Toshiba 3D Camcorder Profile
Toshiba 3D camcorders are very rare. If you can find one they are
quite expensive. I reluctantly sold mine in the summer of 1999 for
almost $5,000 to a Electrical Engineer from Korea.
Why so expensive? Well for
one thing, there were only 500 of these particular units
unless you build your own system, 3D video cameras are an expensive
toy. (And even a home-built system isn't going to be what I would
call cheap!) In any case, I've include references to other Toshibas
that I know are available as well as other 3D video
camera systems I am aware of. Why did I sell it? I've found that
I did not use it as much as I expected. And I agree with the
philosophy that many 3D enthusists share: If you're not using your
3D equipment, put it back into circulation.
The Toshiba SK-3D7K 3D Video Camcorder is a self-contained VHS-C
camcorder with two color video cameras and a built-in
field sequential multiplexer. It can record either normal 2D video
or 3D video using a field sequential format that is compatible with
most Liquid Crystal Shutter (LCS) glasses systems designed
for use with an ordinary television (NTSC) as well as
some Head Mounted Displays (HMD) such as the
Virtual I/O i-glasses.
- My experiences with this camera and
- Correspondence exchanged about this camera.
- About this particular system.
- Links to other SK-3D7K's on the web that are either for
sale or are being used:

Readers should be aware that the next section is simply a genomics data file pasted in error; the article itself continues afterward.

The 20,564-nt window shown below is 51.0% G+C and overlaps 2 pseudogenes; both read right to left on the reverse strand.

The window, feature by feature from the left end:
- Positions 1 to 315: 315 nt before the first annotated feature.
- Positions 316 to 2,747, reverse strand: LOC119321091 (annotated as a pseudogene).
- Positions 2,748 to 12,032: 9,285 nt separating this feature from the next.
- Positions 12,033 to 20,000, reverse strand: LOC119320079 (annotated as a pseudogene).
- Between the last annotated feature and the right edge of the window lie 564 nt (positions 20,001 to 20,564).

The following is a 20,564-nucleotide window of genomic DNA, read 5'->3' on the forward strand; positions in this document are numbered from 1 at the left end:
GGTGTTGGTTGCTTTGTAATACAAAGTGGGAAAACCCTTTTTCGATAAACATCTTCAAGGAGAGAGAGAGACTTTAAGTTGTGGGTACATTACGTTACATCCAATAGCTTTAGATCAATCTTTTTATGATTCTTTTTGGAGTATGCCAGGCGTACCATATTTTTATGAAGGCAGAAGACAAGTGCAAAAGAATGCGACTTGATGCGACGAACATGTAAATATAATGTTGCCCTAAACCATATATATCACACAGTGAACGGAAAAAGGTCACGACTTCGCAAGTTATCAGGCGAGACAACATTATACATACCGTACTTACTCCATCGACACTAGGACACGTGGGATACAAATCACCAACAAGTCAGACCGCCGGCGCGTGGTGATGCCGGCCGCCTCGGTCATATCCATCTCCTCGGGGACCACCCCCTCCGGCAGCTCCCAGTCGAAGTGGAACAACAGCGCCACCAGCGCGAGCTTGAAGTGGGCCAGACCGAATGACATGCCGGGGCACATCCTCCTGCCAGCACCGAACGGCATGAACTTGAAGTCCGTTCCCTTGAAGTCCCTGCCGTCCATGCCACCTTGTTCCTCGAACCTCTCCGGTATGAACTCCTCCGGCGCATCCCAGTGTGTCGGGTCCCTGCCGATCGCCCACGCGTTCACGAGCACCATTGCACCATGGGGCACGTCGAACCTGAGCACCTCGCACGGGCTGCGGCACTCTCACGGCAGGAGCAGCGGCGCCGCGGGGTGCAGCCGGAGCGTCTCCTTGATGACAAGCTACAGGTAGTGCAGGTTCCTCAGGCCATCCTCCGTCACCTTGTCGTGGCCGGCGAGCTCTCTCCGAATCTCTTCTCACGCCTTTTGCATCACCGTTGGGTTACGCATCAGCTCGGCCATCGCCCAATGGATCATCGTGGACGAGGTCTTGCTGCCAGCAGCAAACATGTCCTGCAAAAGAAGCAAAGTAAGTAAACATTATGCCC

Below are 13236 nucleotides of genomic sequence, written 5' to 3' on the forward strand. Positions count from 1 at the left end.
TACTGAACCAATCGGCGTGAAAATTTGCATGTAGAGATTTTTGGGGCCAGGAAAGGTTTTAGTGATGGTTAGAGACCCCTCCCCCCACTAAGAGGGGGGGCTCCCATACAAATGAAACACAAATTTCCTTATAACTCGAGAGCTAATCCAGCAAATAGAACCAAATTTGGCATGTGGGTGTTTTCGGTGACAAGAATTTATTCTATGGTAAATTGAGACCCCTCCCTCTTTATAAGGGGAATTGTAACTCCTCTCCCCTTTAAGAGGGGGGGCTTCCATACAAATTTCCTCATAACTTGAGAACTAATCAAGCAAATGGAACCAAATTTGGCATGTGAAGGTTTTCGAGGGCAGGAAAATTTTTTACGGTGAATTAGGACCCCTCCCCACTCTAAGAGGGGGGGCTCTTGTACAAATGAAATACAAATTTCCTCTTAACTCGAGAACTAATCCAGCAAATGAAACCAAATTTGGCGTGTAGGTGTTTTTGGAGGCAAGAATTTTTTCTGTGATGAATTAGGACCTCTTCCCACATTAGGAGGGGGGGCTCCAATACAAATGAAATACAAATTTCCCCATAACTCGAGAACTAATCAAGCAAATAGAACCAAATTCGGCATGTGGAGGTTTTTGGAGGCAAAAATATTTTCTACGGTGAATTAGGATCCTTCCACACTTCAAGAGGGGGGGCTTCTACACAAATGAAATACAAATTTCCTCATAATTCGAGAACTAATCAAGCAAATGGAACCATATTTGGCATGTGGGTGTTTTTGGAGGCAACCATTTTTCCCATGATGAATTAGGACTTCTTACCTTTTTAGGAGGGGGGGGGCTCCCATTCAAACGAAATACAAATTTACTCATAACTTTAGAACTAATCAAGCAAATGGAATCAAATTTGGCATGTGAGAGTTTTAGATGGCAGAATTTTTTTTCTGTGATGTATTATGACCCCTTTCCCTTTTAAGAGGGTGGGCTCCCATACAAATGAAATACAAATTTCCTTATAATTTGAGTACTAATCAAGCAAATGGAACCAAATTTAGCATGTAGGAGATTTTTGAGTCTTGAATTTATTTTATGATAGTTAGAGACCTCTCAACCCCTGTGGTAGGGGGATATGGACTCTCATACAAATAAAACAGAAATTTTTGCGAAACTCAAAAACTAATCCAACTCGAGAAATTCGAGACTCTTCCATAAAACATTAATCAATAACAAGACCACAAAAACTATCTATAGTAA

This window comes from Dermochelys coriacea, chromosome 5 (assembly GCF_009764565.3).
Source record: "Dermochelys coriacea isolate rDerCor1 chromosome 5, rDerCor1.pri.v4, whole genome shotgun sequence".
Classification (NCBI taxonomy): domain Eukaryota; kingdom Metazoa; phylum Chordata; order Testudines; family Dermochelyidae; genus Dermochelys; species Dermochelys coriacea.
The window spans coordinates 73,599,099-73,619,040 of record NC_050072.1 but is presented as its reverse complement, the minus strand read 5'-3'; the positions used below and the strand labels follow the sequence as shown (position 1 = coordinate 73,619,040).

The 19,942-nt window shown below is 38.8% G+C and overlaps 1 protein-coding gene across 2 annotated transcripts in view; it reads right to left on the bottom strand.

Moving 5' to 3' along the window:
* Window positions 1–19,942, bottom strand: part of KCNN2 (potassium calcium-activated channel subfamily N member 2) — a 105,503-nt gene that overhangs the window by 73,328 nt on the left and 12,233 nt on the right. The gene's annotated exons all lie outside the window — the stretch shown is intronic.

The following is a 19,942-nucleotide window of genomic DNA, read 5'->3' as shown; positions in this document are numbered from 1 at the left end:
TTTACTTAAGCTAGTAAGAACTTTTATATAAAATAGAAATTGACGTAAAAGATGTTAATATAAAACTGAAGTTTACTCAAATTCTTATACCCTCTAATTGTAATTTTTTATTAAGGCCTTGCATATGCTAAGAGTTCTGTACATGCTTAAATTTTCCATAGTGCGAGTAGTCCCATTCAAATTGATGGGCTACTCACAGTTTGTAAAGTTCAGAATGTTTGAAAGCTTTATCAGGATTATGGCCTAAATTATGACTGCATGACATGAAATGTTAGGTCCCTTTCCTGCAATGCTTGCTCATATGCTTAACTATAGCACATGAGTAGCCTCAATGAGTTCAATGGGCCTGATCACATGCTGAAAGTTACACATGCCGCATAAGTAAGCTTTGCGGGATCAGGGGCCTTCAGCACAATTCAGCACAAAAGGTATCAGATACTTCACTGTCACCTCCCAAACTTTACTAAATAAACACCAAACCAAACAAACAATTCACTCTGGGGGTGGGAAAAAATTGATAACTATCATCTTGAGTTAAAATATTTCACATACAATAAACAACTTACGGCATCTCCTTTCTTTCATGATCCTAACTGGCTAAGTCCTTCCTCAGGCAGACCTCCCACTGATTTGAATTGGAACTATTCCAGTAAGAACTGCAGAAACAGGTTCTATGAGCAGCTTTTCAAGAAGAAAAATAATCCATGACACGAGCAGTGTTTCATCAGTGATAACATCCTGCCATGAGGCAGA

- A company that uses the Toshiba stereocamcorder and has
information on various playback devices -- as well as
viewing devices, including projection.
- Links to alternatives to the SK-3D7K I'm aware of:
- A vendor of 3D video products who use to have a listing
for a new Toshiba SK-3D7K with its original packaging.
(I checked recently but could not find this listing.)
Michael Starks, the primary contact person for this
site, had claimed in some literature I received
from him that the Toshiba video was "Betacam quality". I'm
pretty sure that he was referring to the video output signal
from camcorder, not tapes recorded on it. (I personally don't
have the equipment or experience to verify that claim.)
- Nu-View® 3-D Adapter
- An adapter than can be used on
"virtually any camcorder" to produce field-sequential video.
- A 3D video products manufacturer which
has a very nice
3D video camera
(not camcorder) for approximately $8,000 (last time I saw one).
They also make shutter glasses and projectors.
- Bruns-cam 3D
- A clever computer-based solution
for capturing 3D video images.
- Other Links of Interest
Questions and comments can be directed via e-mail
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